Inside, a gaunt, shirtless man sat on his haunches on a raised platform with a rolling pin in his hand. On the floor next to him was a large, open newspaper-bound bundle of pale yellow-green cannabis stalks. A young boy placed a handful of the stalks on a sort of cutting board in front of the man, who began rolling them with his pin as if he were rolling flour. From a shelf behind him he took a container and poured a little of what looked like oil onto the stalks as he worked them: the oil mixed with the plant material and in no time he had turned the cannabis into a green, gooey paste. He scooped it up and quickly made about 30 little balls from it that he put on a tray and handed to another young man who was selling them to the passersby. I bought one and bit into it: it wasn’t very good and I swallowed as quickly as I could. The boys laughed and told me it was better in lassi, the yogurt drink.
The boys saw that I was getting high and laughed. I bought another ball, ate it, thanked them and began to make my way toward the dock.
The walk took more effort than I anticipated: my legs were wobbly and the narrow passage walls seemed to close in on me. Worse, a family carrying a dead loved one was hurrying to the ghats just behind me and I couldn’t walk any faster? the rush was coming on strong? but I couldn’t get out of their way. A large man with a bushy moustache asked me something in Hindi, but my mouth wouldn’t work to answer. He began to glower at me and I leaned against the wall to let them pass. It didn’t work. There was no room for the men carrying the stretcher to pass me.
The man began to shout and the entire family picked up on the cue. I didn’t know what they were saying but the words were coming out like cartoon letters from their mouths, colorful and large but not at all pleasant. I was feeling completely wretched that I’d interferred with the thoughtless act of eating a bhang ball earlier. Worse, it occurred to me that I’d had a second and everything was going to get even more complicated when that kicked in. I had to think of something or we’d all be stuck there forever.
Just then the god of cannabis came forward and gave me an inspiration. I indicated to the lead man that he should lift the stretcher and I would help pass it over my head. He understood, so I helped pass the body hand-over-hand. I had a brief vision in which I saw myself dropping the corpse, but I managed to hold it together. To my surprise, the family didn’t stop to thank me for the ingenious solution to the apparent impasse, but simply kept walking to the river.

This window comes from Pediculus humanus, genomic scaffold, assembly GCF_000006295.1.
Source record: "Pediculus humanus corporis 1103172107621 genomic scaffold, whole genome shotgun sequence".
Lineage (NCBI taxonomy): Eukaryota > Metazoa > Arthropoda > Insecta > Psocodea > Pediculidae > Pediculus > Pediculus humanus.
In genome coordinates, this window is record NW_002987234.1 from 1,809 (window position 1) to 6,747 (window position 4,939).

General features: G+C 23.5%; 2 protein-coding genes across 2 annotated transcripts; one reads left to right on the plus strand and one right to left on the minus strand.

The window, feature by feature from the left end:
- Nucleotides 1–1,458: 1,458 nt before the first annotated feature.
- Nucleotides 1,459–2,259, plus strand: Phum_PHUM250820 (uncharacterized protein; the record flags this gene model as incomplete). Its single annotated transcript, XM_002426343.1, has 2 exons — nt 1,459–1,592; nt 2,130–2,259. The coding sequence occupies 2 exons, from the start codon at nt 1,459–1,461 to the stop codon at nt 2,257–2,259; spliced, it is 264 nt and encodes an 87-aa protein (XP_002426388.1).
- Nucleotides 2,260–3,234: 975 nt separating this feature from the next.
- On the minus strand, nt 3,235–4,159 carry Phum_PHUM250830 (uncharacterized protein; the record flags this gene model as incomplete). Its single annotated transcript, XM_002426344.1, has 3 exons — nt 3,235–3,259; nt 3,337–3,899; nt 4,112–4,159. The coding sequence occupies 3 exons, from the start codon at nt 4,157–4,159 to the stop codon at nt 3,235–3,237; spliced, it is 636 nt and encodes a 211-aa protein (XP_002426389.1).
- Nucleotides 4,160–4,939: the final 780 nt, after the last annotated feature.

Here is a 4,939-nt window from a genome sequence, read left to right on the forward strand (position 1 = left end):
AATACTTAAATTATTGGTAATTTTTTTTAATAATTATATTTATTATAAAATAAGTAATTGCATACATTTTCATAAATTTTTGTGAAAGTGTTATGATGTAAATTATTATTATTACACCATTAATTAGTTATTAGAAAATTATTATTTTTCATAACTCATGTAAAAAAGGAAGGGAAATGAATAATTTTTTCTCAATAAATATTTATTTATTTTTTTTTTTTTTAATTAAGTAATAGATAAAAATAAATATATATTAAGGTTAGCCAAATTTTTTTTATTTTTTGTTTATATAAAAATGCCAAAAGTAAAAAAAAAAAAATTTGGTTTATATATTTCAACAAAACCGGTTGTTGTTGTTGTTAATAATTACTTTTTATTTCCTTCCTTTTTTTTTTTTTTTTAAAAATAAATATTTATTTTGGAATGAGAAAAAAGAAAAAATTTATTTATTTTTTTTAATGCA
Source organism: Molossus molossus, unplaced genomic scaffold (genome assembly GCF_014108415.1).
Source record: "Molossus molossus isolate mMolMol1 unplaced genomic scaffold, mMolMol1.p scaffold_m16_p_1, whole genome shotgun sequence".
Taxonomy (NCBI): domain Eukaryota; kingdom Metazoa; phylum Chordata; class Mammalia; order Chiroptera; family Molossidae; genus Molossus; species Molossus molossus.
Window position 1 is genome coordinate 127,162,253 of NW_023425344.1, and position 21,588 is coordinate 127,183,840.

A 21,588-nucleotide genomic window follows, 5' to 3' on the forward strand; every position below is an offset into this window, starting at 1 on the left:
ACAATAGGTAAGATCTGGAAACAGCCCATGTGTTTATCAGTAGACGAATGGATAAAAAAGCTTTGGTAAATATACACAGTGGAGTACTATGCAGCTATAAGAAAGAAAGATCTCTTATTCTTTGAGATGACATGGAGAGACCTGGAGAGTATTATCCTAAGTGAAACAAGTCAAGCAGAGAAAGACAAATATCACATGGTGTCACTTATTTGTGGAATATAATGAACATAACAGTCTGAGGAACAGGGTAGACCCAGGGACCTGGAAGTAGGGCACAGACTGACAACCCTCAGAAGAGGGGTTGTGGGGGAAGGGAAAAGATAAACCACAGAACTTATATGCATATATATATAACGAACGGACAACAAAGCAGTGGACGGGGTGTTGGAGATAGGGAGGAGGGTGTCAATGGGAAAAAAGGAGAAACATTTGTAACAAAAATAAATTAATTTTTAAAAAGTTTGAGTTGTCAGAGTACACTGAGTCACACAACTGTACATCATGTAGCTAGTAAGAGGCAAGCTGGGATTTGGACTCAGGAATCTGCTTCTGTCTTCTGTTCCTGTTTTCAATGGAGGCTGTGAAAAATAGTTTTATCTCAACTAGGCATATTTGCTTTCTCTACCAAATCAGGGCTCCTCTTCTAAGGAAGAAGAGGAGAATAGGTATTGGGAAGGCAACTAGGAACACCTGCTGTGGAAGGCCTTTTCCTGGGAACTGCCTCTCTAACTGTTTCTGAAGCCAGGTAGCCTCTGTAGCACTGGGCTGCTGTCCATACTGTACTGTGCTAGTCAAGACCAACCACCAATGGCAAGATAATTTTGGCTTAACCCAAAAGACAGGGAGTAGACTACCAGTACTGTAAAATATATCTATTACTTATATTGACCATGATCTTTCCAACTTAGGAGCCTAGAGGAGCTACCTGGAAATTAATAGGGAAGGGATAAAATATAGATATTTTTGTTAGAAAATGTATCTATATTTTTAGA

I could hear sounds behind me, and turned to see another family headed my way. I couldn’t go through that scene again. I put one hand on the wall to steady myself, and made my way down the alley. It couldn’t have been more than 100 feet but it took an eternity, with the walls and floor breathing unevenly and the family behind me gaining with every step.
When I finally reached sunlight, I lurched around the corner of the building and held on for dear life, while the family flew by.
In a few minutes the sun invigorated me and I could look around without feeling helpless. To my left and right, groups of people surrounded the cremating corpses of their loved ones. White smoke rose from the fires to the heavens. Waiting families stood by for their time to burn. Other groups carried bundles of ashes to the boats. Further off I could see huge groups of people bathing along the banks of the Ganges, fulfilling their sacred obligations to make the once-in-a-lifetime pilgrimage to this holy place.
I don’t know how long I stood against the corner of that building, but I know I didn’t move until I could make the short trip to the boats without falling. When I finally moved, my legs still wobbled beneath me, but reluctantly carried me forward.
High on the water
Before I even reached the boats, several men approached me with the glint of tourist money in their eyes. “Boat tour?” they all seemed to ask, their faces slightly misshapen in my altered vision. They all looked like people I did not want to be with just then, and I waved them off, pushing through to an old man who was sitting in his boat, eating.